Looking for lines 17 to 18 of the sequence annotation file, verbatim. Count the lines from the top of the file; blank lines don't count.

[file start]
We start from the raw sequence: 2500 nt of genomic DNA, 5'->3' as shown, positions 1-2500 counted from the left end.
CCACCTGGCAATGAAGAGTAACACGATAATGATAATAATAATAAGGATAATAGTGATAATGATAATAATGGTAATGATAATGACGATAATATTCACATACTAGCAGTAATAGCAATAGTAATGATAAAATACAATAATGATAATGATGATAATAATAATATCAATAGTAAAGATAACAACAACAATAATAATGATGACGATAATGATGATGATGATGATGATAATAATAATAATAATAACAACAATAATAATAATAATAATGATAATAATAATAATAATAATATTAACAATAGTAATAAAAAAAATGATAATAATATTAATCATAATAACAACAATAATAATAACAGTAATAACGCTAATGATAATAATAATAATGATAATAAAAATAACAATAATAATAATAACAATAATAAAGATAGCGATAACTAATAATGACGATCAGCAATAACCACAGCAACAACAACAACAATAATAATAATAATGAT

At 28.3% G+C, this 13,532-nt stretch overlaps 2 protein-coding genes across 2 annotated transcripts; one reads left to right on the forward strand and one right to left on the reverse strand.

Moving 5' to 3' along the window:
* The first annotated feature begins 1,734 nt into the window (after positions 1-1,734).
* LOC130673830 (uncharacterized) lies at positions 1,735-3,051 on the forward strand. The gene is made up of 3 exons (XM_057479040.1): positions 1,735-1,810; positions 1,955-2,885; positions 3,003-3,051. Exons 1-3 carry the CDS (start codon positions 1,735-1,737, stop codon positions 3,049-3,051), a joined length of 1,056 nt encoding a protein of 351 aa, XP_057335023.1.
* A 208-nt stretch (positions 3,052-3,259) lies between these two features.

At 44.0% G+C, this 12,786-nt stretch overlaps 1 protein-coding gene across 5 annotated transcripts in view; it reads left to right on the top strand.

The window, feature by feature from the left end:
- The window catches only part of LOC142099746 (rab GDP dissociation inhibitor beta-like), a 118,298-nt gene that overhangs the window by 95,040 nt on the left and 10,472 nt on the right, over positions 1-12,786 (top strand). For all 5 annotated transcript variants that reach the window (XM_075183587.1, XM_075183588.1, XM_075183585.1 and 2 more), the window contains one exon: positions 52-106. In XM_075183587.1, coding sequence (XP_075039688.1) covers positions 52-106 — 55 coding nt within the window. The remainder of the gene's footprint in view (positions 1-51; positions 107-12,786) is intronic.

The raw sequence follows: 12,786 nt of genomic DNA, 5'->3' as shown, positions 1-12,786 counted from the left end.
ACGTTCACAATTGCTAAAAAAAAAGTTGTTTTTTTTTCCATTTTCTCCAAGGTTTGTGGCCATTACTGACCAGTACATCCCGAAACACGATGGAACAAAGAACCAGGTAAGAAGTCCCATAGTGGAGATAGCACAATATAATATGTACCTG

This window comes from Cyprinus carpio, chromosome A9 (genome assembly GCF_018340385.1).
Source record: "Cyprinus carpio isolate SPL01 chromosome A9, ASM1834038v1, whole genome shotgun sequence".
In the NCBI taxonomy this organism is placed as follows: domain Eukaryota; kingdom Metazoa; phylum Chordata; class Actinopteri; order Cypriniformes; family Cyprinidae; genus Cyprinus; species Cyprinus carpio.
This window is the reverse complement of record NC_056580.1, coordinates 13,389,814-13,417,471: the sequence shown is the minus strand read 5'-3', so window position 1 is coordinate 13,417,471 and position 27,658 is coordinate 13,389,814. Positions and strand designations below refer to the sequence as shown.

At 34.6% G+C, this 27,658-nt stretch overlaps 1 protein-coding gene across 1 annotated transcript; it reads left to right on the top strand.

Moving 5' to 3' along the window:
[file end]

At 34.6% G+C, this 27,658-nt stretch overlaps 1 protein-coding gene across 1 annotated transcript; it reads left to right on the top strand.

Moving 5' to 3' along the window: